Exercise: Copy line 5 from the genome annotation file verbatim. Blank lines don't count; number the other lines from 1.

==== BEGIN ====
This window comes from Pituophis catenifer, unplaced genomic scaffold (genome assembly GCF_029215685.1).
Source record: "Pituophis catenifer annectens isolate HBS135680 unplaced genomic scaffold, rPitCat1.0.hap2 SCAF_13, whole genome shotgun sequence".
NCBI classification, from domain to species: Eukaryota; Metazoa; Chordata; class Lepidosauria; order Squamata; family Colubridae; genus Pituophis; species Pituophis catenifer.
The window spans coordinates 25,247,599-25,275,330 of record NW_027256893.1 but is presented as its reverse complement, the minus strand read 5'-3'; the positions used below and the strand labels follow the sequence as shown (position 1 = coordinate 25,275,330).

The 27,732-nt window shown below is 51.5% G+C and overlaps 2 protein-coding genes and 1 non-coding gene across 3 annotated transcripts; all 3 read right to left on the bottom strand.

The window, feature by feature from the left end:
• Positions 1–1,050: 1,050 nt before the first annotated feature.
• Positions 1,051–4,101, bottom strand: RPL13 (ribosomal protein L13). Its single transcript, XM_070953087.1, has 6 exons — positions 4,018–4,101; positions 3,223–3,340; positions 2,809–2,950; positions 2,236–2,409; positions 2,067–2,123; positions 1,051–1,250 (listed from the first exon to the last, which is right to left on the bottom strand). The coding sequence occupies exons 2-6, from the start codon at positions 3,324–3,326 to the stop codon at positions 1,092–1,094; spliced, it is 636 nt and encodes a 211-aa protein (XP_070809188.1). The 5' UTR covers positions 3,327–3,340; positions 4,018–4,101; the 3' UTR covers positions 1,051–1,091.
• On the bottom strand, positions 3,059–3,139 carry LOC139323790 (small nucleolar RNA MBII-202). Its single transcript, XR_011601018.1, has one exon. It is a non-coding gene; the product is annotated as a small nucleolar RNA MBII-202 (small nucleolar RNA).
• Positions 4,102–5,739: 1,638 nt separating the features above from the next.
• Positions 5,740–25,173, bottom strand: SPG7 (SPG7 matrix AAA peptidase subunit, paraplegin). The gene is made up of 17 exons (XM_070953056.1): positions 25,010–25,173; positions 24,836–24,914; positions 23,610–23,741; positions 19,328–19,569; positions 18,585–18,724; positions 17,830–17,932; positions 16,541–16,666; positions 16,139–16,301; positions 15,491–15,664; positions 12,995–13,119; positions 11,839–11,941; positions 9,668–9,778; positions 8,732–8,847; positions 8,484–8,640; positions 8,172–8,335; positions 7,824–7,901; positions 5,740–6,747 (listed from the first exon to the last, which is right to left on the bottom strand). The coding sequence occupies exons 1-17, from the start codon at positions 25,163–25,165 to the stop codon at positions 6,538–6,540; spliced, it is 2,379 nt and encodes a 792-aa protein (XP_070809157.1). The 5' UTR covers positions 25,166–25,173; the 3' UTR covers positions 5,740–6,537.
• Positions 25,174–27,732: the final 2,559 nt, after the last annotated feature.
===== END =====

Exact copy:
The 27,732-nt window shown below is 51.5% G+C and overlaps 2 protein-coding genes and 1 non-coding gene across 3 annotated transcripts; all 3 read right to left on the bottom strand.